Salmonella Tested as Possible Cancer Treatment

Aug 13, 2010
Close-up of medicine's newest cancer fighter: salmonella bacteria. (Photo: Ho New/Reuters)

In the fight against cancer, the medical field’s newest weapon just might be another deadly disease.

Salmonella, the noxious bacteria often associated with food poisoning, could potentially be used as a potent counteragent to cancer in humans, scientists now say.

Already effective in mice, where the virus both killed cancer cells and acted as a vaccine against future tumor growth, the salmonella treatment may also work in humans, the Telegraph reports.

In an almost cloak-and-dagger medical scenario, doctors send in the salmonella as a sort of undercover agent to infiltrate cancerous tumors and alert the body’s immune system to the presence of cancer cells.

The alerted immune system attacks the cancer and kills it off, then learns to guard against future tumor growth.

Cancer cells, the Telegraph reports, are highly dangerous precisely because of their ability to evade the body’s immune system. But the introduction of the salmonella in non-harmful dosages sounds the alarm on both itself and the cancer, triggering the body to attack the invasive threat.

The treatment has been in development for several years. According to a 2008 piece from ScienceDaily, an early version of the process in the mouse trials involved something called “death receptors” that triggered cancer cells to literally kill themselves.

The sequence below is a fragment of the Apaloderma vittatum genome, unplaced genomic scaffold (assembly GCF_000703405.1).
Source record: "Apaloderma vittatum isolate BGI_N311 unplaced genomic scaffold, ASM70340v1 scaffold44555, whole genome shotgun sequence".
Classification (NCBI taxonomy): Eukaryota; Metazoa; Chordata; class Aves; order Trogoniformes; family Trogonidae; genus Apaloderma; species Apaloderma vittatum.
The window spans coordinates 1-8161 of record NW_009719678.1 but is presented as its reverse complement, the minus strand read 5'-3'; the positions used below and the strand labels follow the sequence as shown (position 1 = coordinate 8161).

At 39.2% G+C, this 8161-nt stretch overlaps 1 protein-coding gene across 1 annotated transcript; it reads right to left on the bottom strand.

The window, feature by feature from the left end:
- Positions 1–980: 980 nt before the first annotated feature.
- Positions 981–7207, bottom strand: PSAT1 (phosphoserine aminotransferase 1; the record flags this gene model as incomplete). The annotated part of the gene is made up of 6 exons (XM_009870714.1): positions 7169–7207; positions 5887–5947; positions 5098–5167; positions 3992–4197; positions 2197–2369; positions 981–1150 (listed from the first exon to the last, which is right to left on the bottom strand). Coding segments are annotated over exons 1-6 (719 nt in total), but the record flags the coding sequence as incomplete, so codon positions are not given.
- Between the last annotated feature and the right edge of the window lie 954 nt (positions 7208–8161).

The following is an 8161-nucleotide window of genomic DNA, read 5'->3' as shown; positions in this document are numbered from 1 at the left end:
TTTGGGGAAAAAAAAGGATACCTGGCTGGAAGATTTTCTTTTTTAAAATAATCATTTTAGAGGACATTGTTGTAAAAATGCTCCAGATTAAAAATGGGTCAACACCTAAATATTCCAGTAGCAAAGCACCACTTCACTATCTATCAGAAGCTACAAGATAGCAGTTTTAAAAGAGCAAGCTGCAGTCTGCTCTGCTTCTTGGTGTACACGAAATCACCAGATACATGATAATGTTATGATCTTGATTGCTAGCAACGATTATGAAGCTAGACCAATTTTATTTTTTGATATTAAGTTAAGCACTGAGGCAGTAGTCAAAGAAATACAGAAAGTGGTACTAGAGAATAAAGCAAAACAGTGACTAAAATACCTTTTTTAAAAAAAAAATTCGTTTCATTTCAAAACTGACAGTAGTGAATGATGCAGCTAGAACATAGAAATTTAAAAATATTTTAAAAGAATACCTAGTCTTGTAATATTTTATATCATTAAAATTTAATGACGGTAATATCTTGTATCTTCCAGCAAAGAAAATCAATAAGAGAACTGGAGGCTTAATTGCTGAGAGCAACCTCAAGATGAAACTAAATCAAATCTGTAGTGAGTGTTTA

A more detailed description of the current process from 2009 shows how and why salmonella may end up working better than traditional chemotherapy. Salmonella, it turns out, is so hardy it can survive and stay mobile in blood and tissue with very low oxygen levels and restricted blood flow: an environment that is typically found in a tumor.

From the ScienceDaily piece:

“[Salmonella bacteria] can live almost everywhere, including tissues, which are badly supplied with blood and thus have hardly any oxygen supply. And it is precisely these areas that are scarcely reachable in a cancerous ulcer using common cancer therapies: chemotherapeutics cannot be transported to an area where there is no blood flow.”

The salmonella trick belongs to a class of treatment called immunotherapies, which use the body’s own defenses to combat disease. Along with mice, the process has also worked in living human cells, DailyTech reports, and researchers are waiting for FDA approval to begin human trials. 

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